On a long-haul journey, wandering in the wilderness,

God gives the people

manna in the morning,

water from the rock,

and a law called love.


As we gather at this World Communion table, Jesus does the same:


Jesus says, here is bread – my body – bread from heaven – bread to sustain you on the journey.


Jesus offers a cup, and invites everyone to drink, and says, with this cup, I give you life.

Jesus says, this, is love, the real presence of Christ, embodied now in you.


There is no rule against what we do at this table. This is love. This is how we live in trust and accountability to God and to each other. This. This is how free people live.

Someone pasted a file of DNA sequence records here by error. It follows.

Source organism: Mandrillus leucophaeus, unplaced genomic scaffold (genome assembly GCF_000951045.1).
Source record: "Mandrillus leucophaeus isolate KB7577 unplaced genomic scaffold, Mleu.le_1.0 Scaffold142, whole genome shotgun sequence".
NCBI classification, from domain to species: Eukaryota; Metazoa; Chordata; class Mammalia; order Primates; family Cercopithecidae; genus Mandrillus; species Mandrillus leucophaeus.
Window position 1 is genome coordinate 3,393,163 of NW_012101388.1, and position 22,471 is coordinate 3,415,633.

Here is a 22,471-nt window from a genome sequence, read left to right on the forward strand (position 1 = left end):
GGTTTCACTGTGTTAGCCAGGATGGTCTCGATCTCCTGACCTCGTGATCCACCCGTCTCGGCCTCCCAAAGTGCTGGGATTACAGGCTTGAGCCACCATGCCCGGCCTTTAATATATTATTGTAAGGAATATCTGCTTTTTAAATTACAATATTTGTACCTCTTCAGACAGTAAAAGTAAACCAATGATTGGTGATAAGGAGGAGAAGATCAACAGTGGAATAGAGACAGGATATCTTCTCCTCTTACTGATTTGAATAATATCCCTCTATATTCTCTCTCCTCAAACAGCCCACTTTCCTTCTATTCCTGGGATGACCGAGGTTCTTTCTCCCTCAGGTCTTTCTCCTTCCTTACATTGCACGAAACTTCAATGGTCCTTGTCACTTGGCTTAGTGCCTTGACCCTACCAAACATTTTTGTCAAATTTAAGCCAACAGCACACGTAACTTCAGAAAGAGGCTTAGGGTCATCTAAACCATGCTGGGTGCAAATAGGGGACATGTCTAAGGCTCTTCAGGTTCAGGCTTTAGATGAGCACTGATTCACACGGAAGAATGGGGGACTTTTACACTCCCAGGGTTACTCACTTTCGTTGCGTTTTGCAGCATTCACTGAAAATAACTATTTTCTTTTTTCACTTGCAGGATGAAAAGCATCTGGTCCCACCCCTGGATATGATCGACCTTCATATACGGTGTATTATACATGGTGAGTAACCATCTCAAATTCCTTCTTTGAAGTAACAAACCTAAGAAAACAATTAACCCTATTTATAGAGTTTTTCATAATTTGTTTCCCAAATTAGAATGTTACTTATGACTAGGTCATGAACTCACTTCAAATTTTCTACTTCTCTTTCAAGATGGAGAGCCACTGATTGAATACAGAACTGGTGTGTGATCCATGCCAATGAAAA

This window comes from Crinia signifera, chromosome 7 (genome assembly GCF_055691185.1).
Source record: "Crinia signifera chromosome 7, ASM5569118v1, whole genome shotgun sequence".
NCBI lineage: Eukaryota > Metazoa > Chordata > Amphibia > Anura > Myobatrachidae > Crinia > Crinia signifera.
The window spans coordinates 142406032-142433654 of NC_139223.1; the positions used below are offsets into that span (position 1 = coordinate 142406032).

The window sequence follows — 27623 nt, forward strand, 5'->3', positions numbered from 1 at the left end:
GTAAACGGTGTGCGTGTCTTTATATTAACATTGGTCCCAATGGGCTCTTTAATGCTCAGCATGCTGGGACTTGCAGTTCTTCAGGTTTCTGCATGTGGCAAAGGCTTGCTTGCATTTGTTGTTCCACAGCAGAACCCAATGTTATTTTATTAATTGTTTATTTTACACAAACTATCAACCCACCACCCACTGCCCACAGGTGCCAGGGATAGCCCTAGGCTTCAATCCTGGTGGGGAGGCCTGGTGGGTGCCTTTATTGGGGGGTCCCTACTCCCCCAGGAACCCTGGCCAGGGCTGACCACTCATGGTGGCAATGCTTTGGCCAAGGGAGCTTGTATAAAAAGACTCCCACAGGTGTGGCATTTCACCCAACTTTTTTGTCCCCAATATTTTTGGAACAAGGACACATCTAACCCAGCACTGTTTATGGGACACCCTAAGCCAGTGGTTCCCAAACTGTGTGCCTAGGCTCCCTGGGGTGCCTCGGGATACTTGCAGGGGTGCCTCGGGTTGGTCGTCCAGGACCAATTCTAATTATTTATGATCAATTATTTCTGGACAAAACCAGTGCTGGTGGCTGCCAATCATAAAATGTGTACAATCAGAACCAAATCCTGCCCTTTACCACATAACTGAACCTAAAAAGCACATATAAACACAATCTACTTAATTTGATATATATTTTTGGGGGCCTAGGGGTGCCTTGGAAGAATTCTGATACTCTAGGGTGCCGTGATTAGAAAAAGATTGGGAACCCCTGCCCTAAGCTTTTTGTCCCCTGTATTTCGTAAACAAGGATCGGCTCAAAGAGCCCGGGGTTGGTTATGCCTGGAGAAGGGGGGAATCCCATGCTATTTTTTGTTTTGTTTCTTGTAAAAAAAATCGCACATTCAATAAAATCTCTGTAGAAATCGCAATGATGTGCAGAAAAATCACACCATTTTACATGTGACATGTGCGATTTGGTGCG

© 2020 Scott Clark

[1] I first heard this referenced in a Working Preacher podcast, and it’s reflected in Patrick Miller, “Preaching the Ten Commandments,” Journal for Preachers, vol.25, no. 2, Lent 2002, p 3-10. See also, https://www.workingpreacher.org/preaching.aspx?commentary_id=3671; https://www.workingpreacher.org/preaching.aspx?commentary_id=1068 [2] See https://www.nytimes.com/2020/08/30/us/breonna-taylor-police-killing.html [3] https://www.nytimes.com/2020/09/28/us/breonna-taylor-grand-jury.html [4] https://www.nytimes.com/2020/10/02/us/breonna-taylor-grand-jury-audio-recording.html?auth=login-email&login=email


Photo by Juli Kosolapova via Unsplash, used with permission, and with gratitude.